The Attorney General’s investigation confirmed that the district’s policies and actions were inconsistent with the U.S. Supreme Court’s holding in Plyer v. Doe – which held that the U.S. Constitution guarantees equal protection for undocumented children – and was likely to, or could potentially, chill or discourage undocumented students from enrolling in the districts.

The agreement entered into between the Attorney General and the district requires the district to do the following:

  • Modify district enrollment materials and policies to conform to the proof requirements of applicable state law and regulations, including avoiding inquiries into citizenship/immigration status;
  • Develop new enrollment procedures governing the activity of district personnel responsible for enrollment;
  • Develop training materials addressing permissible and impermissible inquiries in the enrollment process, including acceptable forms of proof of age and residency, as well as annual training for relevant district personnel; 
  • Hire or designate a new enrollment ombudsman responsible for enrollment throughout the district;
  • Retain an independent monitor to assure compliance with applicable law and the agreement;
  • Provide compensatory educational services to students who were delayed or denied enrollment for the 2014-15 school year; and 
  • Maintain records of district denials of student enrollment, and regularly report to the Attorney General concerning such denials, until June 2018.

Hempstead Union Free School District joins 20 other school districts across New York State that have entered into agreements with the Attorney General’s Civil Rights Bureau to ensure that all students are able to enroll in public school regardless of immigration status.

Jason Starr,Nassau County Chapter Director of the New York Civil Liberties Union,said, “Hempstead is becoming an increasingly diverse school district and it’s important that schools are equally open and accessible to all young people regardless of their background or immigration status.  We thank the Attorney General’s Civil Rights Bureau for its work to promote equal educational opportunity.”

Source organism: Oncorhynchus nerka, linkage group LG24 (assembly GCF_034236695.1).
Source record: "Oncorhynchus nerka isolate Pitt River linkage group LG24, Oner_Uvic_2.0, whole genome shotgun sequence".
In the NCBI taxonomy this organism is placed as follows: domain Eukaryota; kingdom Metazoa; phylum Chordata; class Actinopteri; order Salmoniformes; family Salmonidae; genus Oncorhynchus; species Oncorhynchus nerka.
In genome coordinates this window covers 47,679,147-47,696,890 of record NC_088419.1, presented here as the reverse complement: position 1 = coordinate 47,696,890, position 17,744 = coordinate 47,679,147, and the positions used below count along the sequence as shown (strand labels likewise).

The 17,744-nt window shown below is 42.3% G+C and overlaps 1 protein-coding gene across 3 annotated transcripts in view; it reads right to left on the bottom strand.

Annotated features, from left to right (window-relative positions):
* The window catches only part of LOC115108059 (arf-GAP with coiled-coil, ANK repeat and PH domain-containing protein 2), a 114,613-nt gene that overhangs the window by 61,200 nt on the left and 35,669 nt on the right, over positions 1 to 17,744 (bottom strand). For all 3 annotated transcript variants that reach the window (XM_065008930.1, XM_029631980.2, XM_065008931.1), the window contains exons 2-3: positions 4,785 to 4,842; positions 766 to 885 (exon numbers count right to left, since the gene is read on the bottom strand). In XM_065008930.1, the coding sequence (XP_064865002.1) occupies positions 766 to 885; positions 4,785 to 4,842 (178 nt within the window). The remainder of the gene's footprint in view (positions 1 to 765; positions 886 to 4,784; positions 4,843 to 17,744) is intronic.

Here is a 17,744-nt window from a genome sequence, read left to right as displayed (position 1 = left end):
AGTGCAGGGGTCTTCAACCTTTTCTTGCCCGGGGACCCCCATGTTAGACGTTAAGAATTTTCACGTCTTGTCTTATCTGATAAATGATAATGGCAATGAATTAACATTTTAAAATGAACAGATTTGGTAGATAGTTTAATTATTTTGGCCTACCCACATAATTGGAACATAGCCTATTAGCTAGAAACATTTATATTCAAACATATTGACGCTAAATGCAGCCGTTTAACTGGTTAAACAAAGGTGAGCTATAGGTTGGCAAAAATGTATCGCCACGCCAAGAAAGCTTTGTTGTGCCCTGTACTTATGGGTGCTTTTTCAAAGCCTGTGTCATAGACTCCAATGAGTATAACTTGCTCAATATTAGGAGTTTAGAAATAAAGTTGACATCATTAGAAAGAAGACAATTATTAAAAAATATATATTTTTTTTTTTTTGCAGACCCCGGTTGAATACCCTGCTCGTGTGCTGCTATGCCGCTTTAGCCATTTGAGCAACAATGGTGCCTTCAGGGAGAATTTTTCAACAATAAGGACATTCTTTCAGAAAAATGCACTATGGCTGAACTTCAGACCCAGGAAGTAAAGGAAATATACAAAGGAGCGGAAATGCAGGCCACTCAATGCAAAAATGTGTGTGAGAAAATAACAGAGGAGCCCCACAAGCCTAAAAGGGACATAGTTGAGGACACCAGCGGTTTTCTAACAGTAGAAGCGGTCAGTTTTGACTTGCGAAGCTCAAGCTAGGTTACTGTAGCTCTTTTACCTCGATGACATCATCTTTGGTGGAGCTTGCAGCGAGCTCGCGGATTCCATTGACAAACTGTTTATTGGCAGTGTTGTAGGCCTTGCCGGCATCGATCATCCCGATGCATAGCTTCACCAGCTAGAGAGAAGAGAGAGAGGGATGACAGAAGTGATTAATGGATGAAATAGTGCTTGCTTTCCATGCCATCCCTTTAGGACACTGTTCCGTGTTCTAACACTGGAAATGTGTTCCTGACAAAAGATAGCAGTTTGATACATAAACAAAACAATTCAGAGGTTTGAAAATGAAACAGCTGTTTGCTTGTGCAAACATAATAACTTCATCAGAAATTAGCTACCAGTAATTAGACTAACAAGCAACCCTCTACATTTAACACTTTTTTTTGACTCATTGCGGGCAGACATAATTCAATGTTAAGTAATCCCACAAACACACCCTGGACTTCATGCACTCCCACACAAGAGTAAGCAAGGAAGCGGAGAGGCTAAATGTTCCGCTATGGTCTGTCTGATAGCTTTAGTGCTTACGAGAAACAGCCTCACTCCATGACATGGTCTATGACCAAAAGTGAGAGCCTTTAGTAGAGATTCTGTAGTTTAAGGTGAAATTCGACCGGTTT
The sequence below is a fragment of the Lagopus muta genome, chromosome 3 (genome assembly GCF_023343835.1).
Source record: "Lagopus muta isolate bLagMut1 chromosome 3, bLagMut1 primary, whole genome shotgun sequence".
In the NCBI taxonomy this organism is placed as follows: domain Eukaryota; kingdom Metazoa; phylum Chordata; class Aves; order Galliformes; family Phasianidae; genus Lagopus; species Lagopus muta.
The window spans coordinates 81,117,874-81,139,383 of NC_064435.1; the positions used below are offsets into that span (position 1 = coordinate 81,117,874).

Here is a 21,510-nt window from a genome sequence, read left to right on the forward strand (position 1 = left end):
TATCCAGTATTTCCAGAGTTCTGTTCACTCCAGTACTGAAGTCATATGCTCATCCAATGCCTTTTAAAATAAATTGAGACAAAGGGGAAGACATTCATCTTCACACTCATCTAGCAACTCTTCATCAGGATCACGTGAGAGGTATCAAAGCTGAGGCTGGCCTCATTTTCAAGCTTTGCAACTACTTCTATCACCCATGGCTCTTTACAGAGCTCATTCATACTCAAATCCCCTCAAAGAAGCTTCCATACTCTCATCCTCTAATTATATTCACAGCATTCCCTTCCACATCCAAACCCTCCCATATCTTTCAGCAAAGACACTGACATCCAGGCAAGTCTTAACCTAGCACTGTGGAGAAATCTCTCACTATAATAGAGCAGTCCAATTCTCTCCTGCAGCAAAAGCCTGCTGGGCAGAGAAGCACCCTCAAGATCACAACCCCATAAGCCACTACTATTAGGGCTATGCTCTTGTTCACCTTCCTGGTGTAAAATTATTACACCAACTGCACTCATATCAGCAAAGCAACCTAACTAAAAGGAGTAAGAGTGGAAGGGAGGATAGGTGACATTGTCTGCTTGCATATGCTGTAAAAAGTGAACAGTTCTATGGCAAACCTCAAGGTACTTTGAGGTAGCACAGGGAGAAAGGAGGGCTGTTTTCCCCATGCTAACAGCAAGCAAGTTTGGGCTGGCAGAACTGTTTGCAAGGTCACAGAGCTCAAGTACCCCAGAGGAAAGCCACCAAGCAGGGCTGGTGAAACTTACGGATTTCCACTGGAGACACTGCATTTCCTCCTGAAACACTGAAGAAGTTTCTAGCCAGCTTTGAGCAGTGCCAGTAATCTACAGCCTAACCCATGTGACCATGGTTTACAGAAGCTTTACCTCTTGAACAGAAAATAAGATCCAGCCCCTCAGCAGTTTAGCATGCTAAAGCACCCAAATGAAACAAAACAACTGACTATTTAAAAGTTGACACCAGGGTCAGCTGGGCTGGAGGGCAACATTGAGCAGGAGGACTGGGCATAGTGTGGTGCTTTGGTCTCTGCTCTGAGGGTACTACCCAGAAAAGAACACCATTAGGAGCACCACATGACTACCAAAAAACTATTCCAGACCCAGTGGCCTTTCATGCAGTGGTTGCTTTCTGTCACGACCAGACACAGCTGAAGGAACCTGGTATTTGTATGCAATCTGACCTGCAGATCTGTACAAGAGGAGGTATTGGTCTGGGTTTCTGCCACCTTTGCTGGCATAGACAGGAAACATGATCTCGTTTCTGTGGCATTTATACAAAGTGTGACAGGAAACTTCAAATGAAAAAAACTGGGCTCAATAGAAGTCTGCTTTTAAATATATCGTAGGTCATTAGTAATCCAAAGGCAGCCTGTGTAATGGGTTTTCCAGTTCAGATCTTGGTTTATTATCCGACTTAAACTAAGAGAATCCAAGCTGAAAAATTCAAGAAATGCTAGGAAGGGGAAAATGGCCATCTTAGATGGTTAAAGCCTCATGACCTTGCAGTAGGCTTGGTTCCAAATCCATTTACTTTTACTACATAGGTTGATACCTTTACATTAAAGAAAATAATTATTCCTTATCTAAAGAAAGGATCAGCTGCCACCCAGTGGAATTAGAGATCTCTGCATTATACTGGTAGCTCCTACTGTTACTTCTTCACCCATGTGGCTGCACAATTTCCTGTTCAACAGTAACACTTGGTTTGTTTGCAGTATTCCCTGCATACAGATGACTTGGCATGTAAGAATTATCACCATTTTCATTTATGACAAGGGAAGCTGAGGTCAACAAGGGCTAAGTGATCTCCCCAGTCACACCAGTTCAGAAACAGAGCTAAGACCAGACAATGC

"This is a step in the right direction for the Hempstead Union Free School District," said Lucia Gomez, Executive Director of La Fuente, an advocacy organization working to empower immigrants in the Village of Hempstead. "There is no possible rationale for why anyone would choose to violate a fundamental right under our democracy such as the right to an education. Immigration status cannot be a pretext for providing less of an opportunity for any child. We applaud the Attorney General Schneiderman for his consistent commitment to ensuring equal justice under the law for all New Yorkers."

Mario Russell, director of the Immigrant and Refugee Services Division for Catholic Charities Community Services in New York,said, “So many of the unaccompanied minors in New York are children who have suffered trauma, either in their home countries or en route to the United States. We need to ensure that these young people receive the care they need and, most importantly, ensure that they are enrolled in school. I thank the Attorney General’s Office for taking steps to eliminate one of the most significant barriers that unaccompanied minors face.”

This matter is being handled by Assistant Attorneys General Justin Deabler and Ajay Saini of the Civil Rights Bureau, with the assistance of bureau support staff. The Civil Rights Bureau is led by Bureau Chief Kristen Clarke. The Bureau is part of the Division of Social Justice, which is led by Executive Deputy Attorney General for Social Justice Alvin Bragg.